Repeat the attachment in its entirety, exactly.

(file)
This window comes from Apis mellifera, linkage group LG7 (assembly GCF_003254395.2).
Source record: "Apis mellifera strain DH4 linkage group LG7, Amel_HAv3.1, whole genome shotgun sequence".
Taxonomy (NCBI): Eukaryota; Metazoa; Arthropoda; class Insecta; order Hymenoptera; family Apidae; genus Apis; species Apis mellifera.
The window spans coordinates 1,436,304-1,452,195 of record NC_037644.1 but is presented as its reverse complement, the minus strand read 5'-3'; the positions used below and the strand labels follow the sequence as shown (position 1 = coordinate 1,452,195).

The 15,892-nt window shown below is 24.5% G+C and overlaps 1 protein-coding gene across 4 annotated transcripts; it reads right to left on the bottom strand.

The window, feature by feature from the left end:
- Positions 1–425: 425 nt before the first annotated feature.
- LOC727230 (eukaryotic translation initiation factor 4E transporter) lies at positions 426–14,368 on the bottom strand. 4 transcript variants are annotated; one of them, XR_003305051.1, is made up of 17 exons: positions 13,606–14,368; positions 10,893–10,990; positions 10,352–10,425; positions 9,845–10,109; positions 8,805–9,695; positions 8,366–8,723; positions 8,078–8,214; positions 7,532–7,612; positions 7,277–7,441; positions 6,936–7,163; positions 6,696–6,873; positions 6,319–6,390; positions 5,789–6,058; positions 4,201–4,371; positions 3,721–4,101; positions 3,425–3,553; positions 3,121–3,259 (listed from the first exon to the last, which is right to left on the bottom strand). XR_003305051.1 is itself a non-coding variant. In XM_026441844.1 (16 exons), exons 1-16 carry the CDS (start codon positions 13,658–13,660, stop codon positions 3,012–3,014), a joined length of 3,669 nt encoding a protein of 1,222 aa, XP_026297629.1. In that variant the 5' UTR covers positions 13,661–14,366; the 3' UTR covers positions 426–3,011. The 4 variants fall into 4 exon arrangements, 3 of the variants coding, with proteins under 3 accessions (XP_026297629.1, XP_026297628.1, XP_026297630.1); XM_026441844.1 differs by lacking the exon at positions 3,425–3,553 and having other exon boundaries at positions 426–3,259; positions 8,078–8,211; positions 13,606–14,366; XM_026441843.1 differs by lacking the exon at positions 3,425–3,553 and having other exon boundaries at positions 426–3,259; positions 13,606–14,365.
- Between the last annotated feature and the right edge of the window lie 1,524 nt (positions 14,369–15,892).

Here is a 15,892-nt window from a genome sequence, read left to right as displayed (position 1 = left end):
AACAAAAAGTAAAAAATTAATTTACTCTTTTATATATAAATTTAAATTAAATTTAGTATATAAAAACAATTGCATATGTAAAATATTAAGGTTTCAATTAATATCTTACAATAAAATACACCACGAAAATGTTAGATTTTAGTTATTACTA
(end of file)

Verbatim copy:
This window comes from Apis mellifera, linkage group LG7 (assembly GCF_003254395.2).
Source record: "Apis mellifera strain DH4 linkage group LG7, Amel_HAv3.1, whole genome shotgun sequence".
Taxonomy (NCBI): Eukaryota; Metazoa; Arthropoda; class Insecta; order Hymenoptera; family Apidae; genus Apis; species Apis mellifera.
The window spans coordinates 1,436,304-1,452,195 of record NC_037644.1 but is presented as its reverse complement, the minus strand read 5'-3'; the positions used below and the strand labels follow the sequence as shown (position 1 = coordinate 1,452,195).

The 15,892-nt window shown below is 24.5% G+C and overlaps 1 protein-coding gene across 4 annotated transcripts; it reads right to left on the bottom strand.

The window, feature by feature from the left end:
- Positions 1–425: 425 nt before the first annotated feature.
- LOC727230 (eukaryotic translation initiation factor 4E transporter) lies at positions 426–14,368 on the bottom strand. 4 transcript variants are annotated; one of them, XR_003305051.1, is made up of 17 exons: positions 13,606–14,368; positions 10,893–10,990; positions 10,352–10,425; positions 9,845–10,109; positions 8,805–9,695; positions 8,366–8,723; positions 8,078–8,214; positions 7,532–7,612; positions 7,277–7,441; positions 6,936–7,163; positions 6,696–6,873; positions 6,319–6,390; positions 5,789–6,058; positions 4,201–4,371; positions 3,721–4,101; positions 3,425–3,553; positions 3,121–3,259 (listed from the first exon to the last, which is right to left on the bottom strand). XR_003305051.1 is itself a non-coding variant. In XM_026441844.1 (16 exons), exons 1-16 carry the CDS (start codon positions 13,658–13,660, stop codon positions 3,012–3,014), a joined length of 3,669 nt encoding a protein of 1,222 aa, XP_026297629.1. In that variant the 5' UTR covers positions 13,661–14,366; the 3' UTR covers positions 426–3,011. The 4 variants fall into 4 exon arrangements, 3 of the variants coding, with proteins under 3 accessions (XP_026297629.1, XP_026297628.1, XP_026297630.1); XM_026441844.1 differs by lacking the exon at positions 3,425–3,553 and having other exon boundaries at positions 426–3,259; positions 8,078–8,211; positions 13,606–14,366; XM_026441843.1 differs by lacking the exon at positions 3,425–3,553 and having other exon boundaries at positions 426–3,259; positions 13,606–14,365.
- Between the last annotated feature and the right edge of the window lie 1,524 nt (positions 14,369–15,892).

Here is a 15,892-nt window from a genome sequence, read left to right as displayed (position 1 = left end):
AACAAAAAGTAAAAAATTAATTTACTCTTTTATATATAAATTTAAATTAAATTTAGTATATAAAAACAATTGCATATGTAAAATATTAAGGTTTCAATTAATATCTTACAATAAAATACACCACGAAAATGTTAGATTTTAGTTATTACTA